Blockchain is an encrypted, open, decentralized database, recognized by leading mathematicians, cryptographers and economists around the world.


Blockchain allows in a mathematical way to agree on data and transactions, without the need for intermediate parties. The network is self-regulated, transactions get verified solving mathematical equations (blocks) in exchange for rewards.

(about the math: if you want to sleep well, Google ecdsa or mathematical trap door)

Data can be anything — money, work, property, votes, shares, anything that represents a certain value. The network verifies and agrees the transaction, every node in the network holds a(n encrypted) copy of the ledger.

When somebody tries to change a value (which would be easier in a local or centralized database), the network will simply reject it.

It’s very important to understand that there is no intermediary, no trusted middle man (no bank, notary, administrator), so less gatekeepers and weak spots, but also less centralized power.

Some example-applications of Blockchain technology


The largest and most famous application of blockchain technology right now is obviously Bitcoin (I’ve written an introduction to Bitcoin here).

I have a Bitcoin wallet (1BPvimykYyE1tmqmAy2S6Xi5tvRK1ow38r, thank you very much), thus also a copy of the entire ledger, and am an active node in the network (my wallet gets used to verify the authenticity transactions).


In Belgium, and probably in other countries, for job applications they request a copy of your degree. A copy, of a piece of paper that supposedly states you hold this degree, while they could just check the database.

But which database? And what if data is corrupted in that database for some reason? Suddenly, you’re not a licensed physician anymore.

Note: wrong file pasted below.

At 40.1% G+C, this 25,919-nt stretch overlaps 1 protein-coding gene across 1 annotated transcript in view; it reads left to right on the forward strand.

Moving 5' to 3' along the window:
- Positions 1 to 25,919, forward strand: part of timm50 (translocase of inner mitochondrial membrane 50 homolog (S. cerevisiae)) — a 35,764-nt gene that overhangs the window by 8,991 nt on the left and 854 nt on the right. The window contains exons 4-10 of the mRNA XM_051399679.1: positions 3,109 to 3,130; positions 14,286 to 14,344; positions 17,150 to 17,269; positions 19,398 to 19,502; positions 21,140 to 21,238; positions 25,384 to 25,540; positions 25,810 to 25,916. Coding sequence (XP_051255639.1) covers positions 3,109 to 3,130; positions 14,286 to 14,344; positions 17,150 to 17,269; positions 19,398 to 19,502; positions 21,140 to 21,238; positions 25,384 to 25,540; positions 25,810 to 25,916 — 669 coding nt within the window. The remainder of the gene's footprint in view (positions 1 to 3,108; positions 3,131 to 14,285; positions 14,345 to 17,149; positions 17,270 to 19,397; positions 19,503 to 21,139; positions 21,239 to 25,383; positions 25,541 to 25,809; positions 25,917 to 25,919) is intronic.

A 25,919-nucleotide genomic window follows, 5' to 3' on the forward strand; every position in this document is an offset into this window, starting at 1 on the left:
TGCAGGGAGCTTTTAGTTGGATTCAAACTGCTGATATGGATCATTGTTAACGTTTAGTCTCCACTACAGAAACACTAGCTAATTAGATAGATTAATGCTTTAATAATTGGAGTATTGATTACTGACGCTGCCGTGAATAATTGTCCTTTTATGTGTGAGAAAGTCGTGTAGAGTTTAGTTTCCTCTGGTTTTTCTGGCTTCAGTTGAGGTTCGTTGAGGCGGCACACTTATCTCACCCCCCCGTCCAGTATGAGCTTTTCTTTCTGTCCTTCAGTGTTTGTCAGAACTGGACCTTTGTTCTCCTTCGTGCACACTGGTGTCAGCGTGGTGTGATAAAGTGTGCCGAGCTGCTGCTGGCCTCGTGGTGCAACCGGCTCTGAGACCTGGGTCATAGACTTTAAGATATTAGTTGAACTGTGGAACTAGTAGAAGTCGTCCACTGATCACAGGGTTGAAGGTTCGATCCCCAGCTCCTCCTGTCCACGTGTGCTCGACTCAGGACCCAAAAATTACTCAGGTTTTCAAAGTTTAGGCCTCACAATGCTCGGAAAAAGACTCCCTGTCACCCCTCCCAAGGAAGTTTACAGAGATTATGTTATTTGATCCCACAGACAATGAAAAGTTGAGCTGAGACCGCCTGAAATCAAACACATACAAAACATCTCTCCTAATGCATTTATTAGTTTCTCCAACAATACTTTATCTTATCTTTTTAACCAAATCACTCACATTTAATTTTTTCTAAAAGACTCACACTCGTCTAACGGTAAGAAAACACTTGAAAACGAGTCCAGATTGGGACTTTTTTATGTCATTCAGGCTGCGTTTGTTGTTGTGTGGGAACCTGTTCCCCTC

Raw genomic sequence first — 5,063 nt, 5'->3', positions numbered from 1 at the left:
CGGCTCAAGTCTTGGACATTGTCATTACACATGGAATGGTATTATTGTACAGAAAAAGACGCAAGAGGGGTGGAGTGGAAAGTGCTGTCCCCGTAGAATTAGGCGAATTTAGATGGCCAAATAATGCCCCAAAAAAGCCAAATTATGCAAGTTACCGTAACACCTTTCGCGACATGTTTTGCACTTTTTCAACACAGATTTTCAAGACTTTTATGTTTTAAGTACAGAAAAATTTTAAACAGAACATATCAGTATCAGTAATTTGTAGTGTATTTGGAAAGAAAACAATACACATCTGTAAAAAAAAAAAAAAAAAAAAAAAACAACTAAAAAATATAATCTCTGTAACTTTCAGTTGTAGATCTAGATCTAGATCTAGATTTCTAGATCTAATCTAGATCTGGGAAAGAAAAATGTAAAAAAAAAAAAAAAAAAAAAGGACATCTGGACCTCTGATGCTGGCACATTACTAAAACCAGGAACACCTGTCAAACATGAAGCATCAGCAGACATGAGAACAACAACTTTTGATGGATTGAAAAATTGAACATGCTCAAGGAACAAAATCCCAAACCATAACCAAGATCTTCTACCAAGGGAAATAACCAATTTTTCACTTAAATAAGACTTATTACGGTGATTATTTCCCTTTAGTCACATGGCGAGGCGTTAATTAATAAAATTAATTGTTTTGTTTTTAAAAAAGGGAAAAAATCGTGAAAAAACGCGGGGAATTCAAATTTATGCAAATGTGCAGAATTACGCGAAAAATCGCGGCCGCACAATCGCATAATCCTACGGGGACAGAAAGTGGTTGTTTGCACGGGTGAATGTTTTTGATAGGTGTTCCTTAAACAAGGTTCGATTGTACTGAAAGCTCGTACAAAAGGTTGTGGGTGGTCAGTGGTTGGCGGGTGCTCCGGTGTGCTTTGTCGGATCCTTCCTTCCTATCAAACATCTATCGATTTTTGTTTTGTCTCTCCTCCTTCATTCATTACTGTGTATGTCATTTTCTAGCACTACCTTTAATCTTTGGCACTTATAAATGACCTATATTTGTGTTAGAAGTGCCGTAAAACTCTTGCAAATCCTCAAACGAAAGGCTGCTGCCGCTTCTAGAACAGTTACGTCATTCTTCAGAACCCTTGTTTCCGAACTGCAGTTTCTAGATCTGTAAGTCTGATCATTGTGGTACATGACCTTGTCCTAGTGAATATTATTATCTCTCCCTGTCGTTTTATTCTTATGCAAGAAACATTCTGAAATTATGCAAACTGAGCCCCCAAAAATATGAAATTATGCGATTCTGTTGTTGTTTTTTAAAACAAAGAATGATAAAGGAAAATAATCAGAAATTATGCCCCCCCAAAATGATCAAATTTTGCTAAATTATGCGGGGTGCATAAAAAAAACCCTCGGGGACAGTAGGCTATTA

A Blockchain application could store this data, making it very easy to check, and virtually impossible to corrupt or tamper with.


Some piece of paper and values in a few databases claim you have ownership over your house. It still takes ridiculous amounts of paperwork, an expensive notary and too many layers of middle men to legally claim your place your own. Very last-century.

The Blockchain could register the ownership of addresses and properties, and agree upon transactions of ownership.


Votes can be registered and transferred (from the person holding a vote, to the party/idea/bill that can receive a vote) through a Blockchain application, making it less vulnerable to technical caveats, and far better protected against tampering.

Shares in companies can be agreed upon by the Blockchain. Not only that, it also has a complete history of each share, eliminating and simplifying the entire structure.

Working on a rather big project right now to bring corporate legal to this century, I believe strongly this could be a solid solution in the future.

Aviation Logs

Something more specific that relates to me — flight hours are still kept in analog log books. Loose the log book, and all the data becomes void. As if you suddenly didn’t fly those hundreds of hours. Baffling.

Here’s a great video explaining it rather well:

We’d love to work on a POC Blockchain application, contact us if you have something in mind.